within a policy field. While hegemony is frequently tied to world-​order thinking, hierarchies can differ across global policy fields and can change without disrupting broader stability in world politics. The literature on hierarchy directs us to the following questions. Who is seen to lead in circumpolar politics? What are the functions and benefits of different roles at different places on the hierarchy? How are hierarchies tied to more deeply held identities? These questions allow us to explore a second proposition about power: namely that as policy fields come

in Arctic governance
Open Access (free)
Elana Wilson Rowe

’ coordinated chorus on the peaceful nature of the region can quickly sound too good to be true. However, if we reveal and understand better the efforts and alliances and inequalities and contestations that shore up this state of cross-​border cooperation, the Arctic ‘peace’ becomes a more recognisable  –​and possibly more replicable –​ dynamic. A focus on power is timely. The Arctic lies in an uncertain zone of the changing post-​Cold War global geopolitical imagination. While fostering narratives of circumpolar conflict (and actual conflict in other parts of the world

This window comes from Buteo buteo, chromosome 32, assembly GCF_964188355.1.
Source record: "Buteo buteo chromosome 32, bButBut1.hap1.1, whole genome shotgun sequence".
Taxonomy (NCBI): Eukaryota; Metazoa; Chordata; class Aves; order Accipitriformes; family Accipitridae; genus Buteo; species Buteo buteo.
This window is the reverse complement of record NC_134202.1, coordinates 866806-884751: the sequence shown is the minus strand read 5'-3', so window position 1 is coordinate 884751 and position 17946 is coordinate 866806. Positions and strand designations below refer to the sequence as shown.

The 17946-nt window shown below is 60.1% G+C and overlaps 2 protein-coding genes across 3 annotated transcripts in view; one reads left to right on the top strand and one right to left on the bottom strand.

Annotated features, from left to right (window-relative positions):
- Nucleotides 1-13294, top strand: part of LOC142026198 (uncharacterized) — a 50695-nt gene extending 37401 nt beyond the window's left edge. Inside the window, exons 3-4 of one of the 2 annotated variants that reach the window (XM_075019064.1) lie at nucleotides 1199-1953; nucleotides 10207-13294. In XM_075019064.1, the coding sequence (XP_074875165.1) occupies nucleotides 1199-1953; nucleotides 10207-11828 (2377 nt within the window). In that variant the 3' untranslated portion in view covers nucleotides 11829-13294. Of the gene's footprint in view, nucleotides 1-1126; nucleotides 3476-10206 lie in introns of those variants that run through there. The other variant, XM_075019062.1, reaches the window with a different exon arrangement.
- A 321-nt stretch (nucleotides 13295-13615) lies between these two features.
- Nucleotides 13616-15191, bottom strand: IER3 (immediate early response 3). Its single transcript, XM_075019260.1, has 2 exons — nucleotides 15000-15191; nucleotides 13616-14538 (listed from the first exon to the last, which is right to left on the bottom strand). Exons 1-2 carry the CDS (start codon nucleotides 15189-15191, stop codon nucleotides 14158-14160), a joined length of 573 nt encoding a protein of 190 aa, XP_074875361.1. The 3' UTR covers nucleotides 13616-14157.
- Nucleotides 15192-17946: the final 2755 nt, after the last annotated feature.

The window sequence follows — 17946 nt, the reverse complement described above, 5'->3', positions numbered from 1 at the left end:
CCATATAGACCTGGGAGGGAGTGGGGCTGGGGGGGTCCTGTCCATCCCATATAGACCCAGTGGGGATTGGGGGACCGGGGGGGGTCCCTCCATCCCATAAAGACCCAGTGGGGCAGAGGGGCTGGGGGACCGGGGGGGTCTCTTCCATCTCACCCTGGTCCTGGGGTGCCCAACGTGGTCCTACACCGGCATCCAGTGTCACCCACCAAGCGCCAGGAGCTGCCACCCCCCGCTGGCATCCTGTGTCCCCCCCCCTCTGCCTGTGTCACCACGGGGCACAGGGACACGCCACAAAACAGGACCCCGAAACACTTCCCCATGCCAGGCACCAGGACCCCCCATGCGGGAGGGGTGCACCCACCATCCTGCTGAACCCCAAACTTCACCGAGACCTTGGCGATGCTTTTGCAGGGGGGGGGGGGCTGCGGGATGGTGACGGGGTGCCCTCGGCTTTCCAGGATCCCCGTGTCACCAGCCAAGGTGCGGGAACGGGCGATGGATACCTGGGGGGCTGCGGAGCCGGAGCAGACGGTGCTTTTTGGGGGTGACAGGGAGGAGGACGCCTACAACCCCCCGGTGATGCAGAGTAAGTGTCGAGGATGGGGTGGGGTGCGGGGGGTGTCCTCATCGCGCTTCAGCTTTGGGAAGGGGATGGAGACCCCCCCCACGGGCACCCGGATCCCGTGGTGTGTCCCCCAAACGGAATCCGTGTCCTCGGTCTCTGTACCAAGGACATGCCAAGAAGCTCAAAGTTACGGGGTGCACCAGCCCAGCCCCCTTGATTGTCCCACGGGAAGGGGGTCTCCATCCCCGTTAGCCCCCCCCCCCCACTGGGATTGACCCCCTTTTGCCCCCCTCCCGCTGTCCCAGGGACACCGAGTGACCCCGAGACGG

in Arctic governance
Elana Wilson Rowe

corresponded poorly with dominant framings of the Arctic as a wild and sparsely populated landscape (see Chapter 2). On the other hand, it is a bit surprising, in that Russia is decidedly the largest Arctic state and the country’s involvement was seen as essential to securing effective circumpolar cooperation, as we have seen in Chapter 3. There are few other examples of proposed project ideas in the Arctic Council falling between the cracks publicly as this did. However, if we fast-​forward to 2017, Russia has since successfully co-​chaired the three binding agreements